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Pedestrian access at White Cross (Hallatrow)

Volume 599: debated on Wednesday 16 September 2015

The Humble Petition of Miss Lucy Loakes and Mrs Mary Loakes,


That the installation of a pavement running from the A37/A39 traffic lights to Bookbarn International would significantly improve access for pedestrians, particularly those who are disabled.

Wherefore your Petitioners pray that your Honourable House considers that this pavement be considered by Bath and North East Somerset Council.

And your Petitioners, as in duty bound, will ever pray, &c.—[Presented by Mr Jacob Rees-Mogg, Official Report, 7 July 2015; Vol. 598, c. 292 .]


Observations from the Secretary of State for Transport:

Local highway authorities are responsible for managing the highway network in their area, this includes footways. As part of this they are also responsible for ensuring any measures on delivering public realm improvements meet relevant equalities legislation, meeting their duties under the Equality Act 2010.

Walkable neighbourhoods are typically characterised by having a range of facilities available to all residents that can be accessed comfortably on foot. Making the local environment convenient and attractive to walk in can help enhance the vibrancy of a community and reduce reliance on motor transport. People-friendly streets, including good cycling and walking networks, benefit everyone and provide benefits for our health, as well as boosting local economic growth.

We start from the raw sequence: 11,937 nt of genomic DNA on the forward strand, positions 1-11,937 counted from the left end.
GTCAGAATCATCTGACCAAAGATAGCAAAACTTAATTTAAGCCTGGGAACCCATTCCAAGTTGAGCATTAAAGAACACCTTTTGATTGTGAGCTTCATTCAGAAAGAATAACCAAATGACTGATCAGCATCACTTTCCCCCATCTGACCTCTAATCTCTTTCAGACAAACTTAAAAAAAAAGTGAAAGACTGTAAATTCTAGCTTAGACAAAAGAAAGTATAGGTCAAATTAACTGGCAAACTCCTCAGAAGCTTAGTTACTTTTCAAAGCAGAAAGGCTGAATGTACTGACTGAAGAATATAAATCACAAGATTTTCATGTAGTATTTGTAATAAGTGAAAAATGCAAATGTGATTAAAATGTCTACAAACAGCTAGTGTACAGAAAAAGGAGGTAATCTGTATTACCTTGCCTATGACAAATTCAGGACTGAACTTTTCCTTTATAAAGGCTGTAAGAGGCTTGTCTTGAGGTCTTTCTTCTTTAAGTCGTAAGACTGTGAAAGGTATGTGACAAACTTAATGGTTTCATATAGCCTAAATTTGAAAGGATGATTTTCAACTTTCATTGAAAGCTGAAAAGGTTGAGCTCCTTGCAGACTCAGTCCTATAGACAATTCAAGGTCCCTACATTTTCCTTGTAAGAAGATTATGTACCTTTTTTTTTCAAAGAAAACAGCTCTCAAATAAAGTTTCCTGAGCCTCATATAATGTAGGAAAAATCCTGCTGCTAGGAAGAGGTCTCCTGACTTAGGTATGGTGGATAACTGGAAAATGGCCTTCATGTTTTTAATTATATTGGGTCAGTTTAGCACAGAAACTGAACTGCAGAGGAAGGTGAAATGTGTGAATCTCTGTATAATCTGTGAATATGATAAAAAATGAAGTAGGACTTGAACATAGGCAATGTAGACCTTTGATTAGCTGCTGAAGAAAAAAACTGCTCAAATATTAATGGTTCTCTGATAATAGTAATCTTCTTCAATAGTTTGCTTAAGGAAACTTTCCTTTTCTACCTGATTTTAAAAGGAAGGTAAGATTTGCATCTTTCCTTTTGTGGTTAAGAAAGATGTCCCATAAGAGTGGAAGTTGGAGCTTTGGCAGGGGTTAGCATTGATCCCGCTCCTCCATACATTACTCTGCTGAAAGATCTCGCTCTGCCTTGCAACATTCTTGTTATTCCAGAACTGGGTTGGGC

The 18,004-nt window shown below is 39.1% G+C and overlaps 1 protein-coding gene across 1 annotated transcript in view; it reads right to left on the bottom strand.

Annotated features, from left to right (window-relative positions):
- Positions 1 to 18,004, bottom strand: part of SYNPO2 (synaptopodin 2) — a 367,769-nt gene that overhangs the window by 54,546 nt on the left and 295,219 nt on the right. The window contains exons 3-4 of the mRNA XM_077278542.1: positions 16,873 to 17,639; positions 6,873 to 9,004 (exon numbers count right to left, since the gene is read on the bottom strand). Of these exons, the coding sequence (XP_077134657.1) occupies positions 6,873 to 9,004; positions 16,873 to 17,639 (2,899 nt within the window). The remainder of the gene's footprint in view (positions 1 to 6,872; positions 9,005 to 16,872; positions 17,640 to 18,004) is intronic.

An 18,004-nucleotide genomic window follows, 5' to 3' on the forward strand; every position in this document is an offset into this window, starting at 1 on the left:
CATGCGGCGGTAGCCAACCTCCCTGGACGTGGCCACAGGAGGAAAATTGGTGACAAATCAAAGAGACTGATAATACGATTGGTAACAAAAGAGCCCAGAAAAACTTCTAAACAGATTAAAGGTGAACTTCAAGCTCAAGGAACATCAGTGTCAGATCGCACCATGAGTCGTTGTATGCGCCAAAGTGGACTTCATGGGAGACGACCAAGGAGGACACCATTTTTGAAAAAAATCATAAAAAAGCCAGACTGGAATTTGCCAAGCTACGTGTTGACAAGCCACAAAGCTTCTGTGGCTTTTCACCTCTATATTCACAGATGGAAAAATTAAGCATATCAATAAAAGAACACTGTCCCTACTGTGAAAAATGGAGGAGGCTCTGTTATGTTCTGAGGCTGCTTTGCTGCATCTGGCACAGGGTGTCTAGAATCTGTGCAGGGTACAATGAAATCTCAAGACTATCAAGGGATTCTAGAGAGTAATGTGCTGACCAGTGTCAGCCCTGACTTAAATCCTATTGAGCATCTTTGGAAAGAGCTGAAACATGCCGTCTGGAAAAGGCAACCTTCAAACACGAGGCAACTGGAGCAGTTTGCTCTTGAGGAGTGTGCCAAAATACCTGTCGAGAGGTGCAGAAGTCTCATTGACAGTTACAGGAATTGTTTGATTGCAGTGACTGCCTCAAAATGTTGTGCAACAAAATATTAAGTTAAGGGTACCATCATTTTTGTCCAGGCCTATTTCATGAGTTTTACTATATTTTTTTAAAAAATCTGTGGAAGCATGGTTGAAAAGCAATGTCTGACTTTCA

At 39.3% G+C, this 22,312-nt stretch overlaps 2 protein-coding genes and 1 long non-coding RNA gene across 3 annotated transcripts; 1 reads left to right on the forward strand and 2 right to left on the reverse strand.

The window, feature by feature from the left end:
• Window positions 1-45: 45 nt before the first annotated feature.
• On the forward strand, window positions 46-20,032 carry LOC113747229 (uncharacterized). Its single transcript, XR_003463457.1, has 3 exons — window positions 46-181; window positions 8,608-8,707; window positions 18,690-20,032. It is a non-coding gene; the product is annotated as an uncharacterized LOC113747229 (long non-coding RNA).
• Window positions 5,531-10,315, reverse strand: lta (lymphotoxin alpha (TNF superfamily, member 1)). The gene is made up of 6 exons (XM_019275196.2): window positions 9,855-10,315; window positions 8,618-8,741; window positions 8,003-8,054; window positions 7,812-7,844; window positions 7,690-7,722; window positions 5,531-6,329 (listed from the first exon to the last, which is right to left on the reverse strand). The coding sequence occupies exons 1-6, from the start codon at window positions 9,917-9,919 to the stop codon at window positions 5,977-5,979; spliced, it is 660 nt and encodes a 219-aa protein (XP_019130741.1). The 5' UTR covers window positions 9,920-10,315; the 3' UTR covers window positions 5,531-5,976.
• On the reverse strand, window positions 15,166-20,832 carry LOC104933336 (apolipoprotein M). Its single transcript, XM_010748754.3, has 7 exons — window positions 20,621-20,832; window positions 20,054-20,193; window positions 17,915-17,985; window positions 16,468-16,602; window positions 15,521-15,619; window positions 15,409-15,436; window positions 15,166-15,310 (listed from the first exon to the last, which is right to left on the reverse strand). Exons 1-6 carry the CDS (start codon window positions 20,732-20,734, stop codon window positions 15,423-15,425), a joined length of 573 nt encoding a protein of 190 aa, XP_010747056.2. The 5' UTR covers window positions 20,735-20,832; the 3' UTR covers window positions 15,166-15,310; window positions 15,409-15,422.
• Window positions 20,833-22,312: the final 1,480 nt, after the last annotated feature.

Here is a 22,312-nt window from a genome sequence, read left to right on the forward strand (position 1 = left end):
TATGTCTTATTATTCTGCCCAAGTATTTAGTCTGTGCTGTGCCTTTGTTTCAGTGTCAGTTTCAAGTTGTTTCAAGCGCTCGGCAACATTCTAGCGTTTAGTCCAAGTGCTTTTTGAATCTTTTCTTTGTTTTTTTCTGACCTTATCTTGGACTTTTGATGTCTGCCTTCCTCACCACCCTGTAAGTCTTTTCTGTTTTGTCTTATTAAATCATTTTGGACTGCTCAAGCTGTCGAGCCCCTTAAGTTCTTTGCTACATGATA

The need for the installation of a new pedestrian footway in a local area is however a matter for the relevant local highway authority, in this case Bath and North East Somerset Council. It will be for them to decide on whether the installation of a new footway is required, based on their overall needs, priorities and funding available. It is not for Government to intervene in these local issues.

The Department for Transport issues advice to local authorities on the provision of pedestrian crossings, setting out a suggested framework for assessing potential sites, and deciding which, if any, crossing type is appropriate. This publication, LTN 1/95, and others which provide guidance on a variety of traffic management measures such as traffic calming are available on the Department’s website at:

This guidance is not a regulatory requirement, and local authorities are free to set their own criteria for assessing and prioritising crossing sites if they wish. The authority could also consider other ways of making it easier to cross the road—for example, by installing other traffic calming measures.